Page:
COSMOS-LIVE.COM

Site about space and the universe

Мкс Онлайн
ISS ONLINE
Space Online
HEADER 1
NASA TV
[wpmegamenu menu_location="top"]

Astronomy Night at the White House

Astronomy Night at the White House

whitehouse:

NASA took over the White House Instagram today in honor of Astronomy Night to share some incredible views of the universe and the world around us. Check out more updates from the astronauts, scientists, and students on South Lawn.

image

Here’s a nighttime view of Washington, D.C. from the astronauts on the International Space Station on October 17. Can you spot the White House? 

image

Check out this look at our sun taken by NASA’s Solar Dynamics Observatory. The SDO watches the sun constantly, and it captured this image of the sun emitting a mid-level solar flare on June 25. Solar flares are powerful bursts of radiation. Harmful radiation from a flare can’t pass through Earth’s atmosphere to physically affect humans on the ground. But when they’re intense enough, they can disturb the atmosphere in the layer where GPS and communications signals travel.

image

Next up is this incredible view of Saturn’s rings, seen in ultraviolet by NASA’s Cassini spacecraft. Hinting at the origin of the rings and their evolution, this ultraviolet view indicates that there’s more ice toward the outer part of the rings than in the inner part.

image

Take a look at the millions of galaxies that populate the patch of sky known as the COSMOS field, short for Cosmic Evolution Survey. A portion of the COSMOS field is seen here by NASA’s Spitzer Space Telescope. Even the smallest dots in this image are galaxies, some up to 12 billion light-years away.

The picture is a combination of infrared data from Spitzer (red) and visible-light data (blue and green) from Japan’s Subaru telescope atop Mauna Kea in Hawaii. The brightest objects in the field are more than ten thousand times fainter than what you can see with the naked eye.

image

This incredible look at the Cat’s Eye nebula was taken from a composite of data from NASA’s Chandra X-ray Observatory and Hubble Space Telescope. This famous object is a so-called planetary nebula that represents a phase of stellar evolution that the Sun should experience several billion years from now.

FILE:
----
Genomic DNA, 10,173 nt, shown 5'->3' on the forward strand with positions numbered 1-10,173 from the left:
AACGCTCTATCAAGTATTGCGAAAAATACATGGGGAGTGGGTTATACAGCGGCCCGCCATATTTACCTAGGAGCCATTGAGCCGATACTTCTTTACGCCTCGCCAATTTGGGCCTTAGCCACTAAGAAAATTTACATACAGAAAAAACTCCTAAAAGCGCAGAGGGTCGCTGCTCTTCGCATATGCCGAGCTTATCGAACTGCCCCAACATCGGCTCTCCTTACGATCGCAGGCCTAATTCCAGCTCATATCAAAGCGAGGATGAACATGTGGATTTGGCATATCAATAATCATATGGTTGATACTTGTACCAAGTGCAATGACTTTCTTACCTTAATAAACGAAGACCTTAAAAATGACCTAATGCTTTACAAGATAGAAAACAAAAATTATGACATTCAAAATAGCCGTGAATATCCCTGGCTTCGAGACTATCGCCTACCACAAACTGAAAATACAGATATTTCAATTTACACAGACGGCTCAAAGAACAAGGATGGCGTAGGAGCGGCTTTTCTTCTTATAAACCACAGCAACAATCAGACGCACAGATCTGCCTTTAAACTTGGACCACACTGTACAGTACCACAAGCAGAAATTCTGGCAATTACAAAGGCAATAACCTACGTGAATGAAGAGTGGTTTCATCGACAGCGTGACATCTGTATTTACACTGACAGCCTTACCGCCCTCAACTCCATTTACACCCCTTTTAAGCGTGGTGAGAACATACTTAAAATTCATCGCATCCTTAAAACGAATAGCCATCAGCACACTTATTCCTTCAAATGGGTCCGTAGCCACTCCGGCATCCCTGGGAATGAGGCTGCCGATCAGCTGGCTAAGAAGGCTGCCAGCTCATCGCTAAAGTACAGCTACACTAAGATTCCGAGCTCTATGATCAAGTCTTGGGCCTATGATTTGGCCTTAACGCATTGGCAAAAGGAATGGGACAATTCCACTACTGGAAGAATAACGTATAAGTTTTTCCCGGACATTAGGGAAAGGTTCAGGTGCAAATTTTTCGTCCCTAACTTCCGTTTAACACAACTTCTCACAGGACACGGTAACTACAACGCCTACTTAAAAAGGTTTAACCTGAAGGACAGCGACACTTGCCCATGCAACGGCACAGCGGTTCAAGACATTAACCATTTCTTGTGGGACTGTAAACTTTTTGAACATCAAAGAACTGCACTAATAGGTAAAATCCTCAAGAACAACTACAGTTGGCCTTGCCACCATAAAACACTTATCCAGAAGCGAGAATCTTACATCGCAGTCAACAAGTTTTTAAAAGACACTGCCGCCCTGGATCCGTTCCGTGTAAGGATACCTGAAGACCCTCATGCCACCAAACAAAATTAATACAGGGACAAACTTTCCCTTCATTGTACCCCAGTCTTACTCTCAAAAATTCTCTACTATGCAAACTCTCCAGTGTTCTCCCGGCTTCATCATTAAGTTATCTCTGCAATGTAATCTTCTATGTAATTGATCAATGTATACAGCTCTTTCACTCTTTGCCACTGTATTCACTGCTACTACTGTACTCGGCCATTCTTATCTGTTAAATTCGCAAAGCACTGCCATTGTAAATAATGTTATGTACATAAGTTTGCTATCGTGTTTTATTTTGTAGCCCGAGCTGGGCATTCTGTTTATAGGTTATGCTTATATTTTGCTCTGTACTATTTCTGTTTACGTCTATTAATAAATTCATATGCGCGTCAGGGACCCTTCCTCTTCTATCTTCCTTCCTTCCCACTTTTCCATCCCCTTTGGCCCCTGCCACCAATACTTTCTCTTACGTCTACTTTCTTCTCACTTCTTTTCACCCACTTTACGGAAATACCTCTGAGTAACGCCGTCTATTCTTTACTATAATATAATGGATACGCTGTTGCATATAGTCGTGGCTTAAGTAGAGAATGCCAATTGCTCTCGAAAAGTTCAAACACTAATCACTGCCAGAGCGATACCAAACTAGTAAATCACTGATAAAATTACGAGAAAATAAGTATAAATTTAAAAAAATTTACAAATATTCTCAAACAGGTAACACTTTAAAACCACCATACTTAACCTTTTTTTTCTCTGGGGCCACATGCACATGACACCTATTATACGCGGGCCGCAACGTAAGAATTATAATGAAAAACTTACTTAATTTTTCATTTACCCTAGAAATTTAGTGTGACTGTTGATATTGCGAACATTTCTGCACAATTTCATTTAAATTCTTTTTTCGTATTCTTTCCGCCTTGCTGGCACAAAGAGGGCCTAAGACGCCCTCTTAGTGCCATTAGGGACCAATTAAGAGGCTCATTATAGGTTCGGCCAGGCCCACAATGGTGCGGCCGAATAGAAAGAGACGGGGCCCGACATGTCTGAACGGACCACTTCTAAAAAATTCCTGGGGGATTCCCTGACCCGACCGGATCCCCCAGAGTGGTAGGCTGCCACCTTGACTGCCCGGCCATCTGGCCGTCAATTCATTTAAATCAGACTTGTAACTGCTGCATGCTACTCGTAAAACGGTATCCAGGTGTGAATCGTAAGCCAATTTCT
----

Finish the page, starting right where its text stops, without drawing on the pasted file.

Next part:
When a star like the Sun begins to run out of fuel, it becomes what is known as a red giant. In this phase, a star sheds some of its outer layers, eventually leaving behind a hot core that collapses to form a dense white dwarf star. A fast wind emanating from the hot core rams into the ejected atmosphere, pushes it outward, and creates the graceful filamentary structures seen with optical telescopes.

image

This view of the International Space Station is a composite of nine frames that captured the ISS transiting the moon at roughly five miles per second on August 2. The International Space Station is a unique place—a convergence of science, technology, and human innovation that demonstrates new technologies and makes research breakthroughs not possible on Earth. As the third brightest object in the sky, the International Space Station is easy to see if you know when to look up. You can sign up for alerts and get information on when the International Space Station flies over you at spotthestation.nasa.gov.

Thanks for following along today as NASA shared the view from astronomy night at the White House. Remember to look up and stay curious!

Leave a Reply

Your email address will not be published. Required fields are marked *